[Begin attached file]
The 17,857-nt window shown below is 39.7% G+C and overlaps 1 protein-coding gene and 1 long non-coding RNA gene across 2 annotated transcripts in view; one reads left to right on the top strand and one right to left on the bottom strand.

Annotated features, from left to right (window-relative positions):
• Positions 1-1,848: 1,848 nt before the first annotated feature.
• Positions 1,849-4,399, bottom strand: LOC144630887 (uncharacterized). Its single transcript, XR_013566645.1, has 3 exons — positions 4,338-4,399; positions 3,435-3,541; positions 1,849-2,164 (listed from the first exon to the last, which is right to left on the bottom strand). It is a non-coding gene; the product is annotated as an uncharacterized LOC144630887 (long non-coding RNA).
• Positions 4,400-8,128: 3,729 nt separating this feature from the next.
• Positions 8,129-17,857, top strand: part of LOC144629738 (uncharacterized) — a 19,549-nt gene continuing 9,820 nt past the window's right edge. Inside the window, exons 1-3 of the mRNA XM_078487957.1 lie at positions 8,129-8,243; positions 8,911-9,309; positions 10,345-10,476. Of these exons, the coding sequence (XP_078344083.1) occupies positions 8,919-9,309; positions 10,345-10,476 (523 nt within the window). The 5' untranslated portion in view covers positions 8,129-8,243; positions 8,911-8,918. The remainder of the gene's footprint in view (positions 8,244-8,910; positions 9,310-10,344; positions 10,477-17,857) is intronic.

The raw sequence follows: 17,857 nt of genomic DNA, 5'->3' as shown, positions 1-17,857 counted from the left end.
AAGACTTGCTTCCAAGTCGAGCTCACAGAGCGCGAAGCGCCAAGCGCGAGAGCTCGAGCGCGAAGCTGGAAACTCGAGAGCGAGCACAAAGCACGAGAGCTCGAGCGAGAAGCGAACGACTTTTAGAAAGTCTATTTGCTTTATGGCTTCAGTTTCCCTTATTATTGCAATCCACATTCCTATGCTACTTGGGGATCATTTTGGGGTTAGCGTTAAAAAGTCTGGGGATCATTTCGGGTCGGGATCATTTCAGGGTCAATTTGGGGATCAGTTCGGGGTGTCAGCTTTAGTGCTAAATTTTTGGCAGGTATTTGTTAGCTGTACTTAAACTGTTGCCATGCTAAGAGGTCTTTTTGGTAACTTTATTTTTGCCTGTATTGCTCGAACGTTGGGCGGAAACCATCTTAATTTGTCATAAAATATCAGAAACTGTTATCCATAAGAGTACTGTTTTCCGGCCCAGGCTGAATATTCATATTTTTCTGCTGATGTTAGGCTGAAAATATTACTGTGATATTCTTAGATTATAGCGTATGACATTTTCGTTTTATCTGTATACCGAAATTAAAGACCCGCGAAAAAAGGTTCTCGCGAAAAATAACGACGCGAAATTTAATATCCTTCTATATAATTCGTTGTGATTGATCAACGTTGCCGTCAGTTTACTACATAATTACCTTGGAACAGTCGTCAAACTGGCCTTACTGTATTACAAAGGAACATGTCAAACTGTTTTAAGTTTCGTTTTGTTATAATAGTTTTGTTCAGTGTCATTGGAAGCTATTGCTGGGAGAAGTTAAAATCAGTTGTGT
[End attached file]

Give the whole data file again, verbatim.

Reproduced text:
The 17,857-nt window shown below is 39.7% G+C and overlaps 1 protein-coding gene and 1 long non-coding RNA gene across 2 annotated transcripts in view; one reads left to right on the top strand and one right to left on the bottom strand.

Annotated features, from left to right (window-relative positions):
• Positions 1-1,848: 1,848 nt before the first annotated feature.
• Positions 1,849-4,399, bottom strand: LOC144630887 (uncharacterized). Its single transcript, XR_013566645.1, has 3 exons — positions 4,338-4,399; positions 3,435-3,541; positions 1,849-2,164 (listed from the first exon to the last, which is right to left on the bottom strand). It is a non-coding gene; the product is annotated as an uncharacterized LOC144630887 (long non-coding RNA).
• Positions 4,400-8,128: 3,729 nt separating this feature from the next.
• Positions 8,129-17,857, top strand: part of LOC144629738 (uncharacterized) — a 19,549-nt gene continuing 9,820 nt past the window's right edge. Inside the window, exons 1-3 of the mRNA XM_078487957.1 lie at positions 8,129-8,243; positions 8,911-9,309; positions 10,345-10,476. Of these exons, the coding sequence (XP_078344083.1) occupies positions 8,919-9,309; positions 10,345-10,476 (523 nt within the window). The 5' untranslated portion in view covers positions 8,129-8,243; positions 8,911-8,918. The remainder of the gene's footprint in view (positions 8,244-8,910; positions 9,310-10,344; positions 10,477-17,857) is intronic.

The raw sequence follows: 17,857 nt of genomic DNA, 5'->3' as shown, positions 1-17,857 counted from the left end.
AAGACTTGCTTCCAAGTCGAGCTCACAGAGCGCGAAGCGCCAAGCGCGAGAGCTCGAGCGCGAAGCTGGAAACTCGAGAGCGAGCACAAAGCACGAGAGCTCGAGCGAGAAGCGAACGACTTTTAGAAAGTCTATTTGCTTTATGGCTTCAGTTTCCCTTATTATTGCAATCCACATTCCTATGCTACTTGGGGATCATTTTGGGGTTAGCGTTAAAAAGTCTGGGGATCATTTCGGGTCGGGATCATTTCAGGGTCAATTTGGGGATCAGTTCGGGGTGTCAGCTTTAGTGCTAAATTTTTGGCAGGTATTTGTTAGCTGTACTTAAACTGTTGCCATGCTAAGAGGTCTTTTTGGTAACTTTATTTTTGCCTGTATTGCTCGAACGTTGGGCGGAAACCATCTTAATTTGTCATAAAATATCAGAAACTGTTATCCATAAGAGTACTGTTTTCCGGCCCAGGCTGAATATTCATATTTTTCTGCTGATGTTAGGCTGAAAATATTACTGTGATATTCTTAGATTATAGCGTATGACATTTTCGTTTTATCTGTATACCGAAATTAAAGACCCGCGAAAAAAGGTTCTCGCGAAAAATAACGACGCGAAATTTAATATCCTTCTATATAATTCGTTGTGATTGATCAACGTTGCCGTCAGTTTACTACATAATTACCTTGGAACAGTCGTCAAACTGGCCTTACTGTATTACAAAGGAACATGTCAAACTGTTTTAAGTTTCGTTTTGTTATAATAGTTTTGTTCAGTGTCATTGGAAGCTATTGCTGGGAGAAGTTAAAATCAGTTGTGT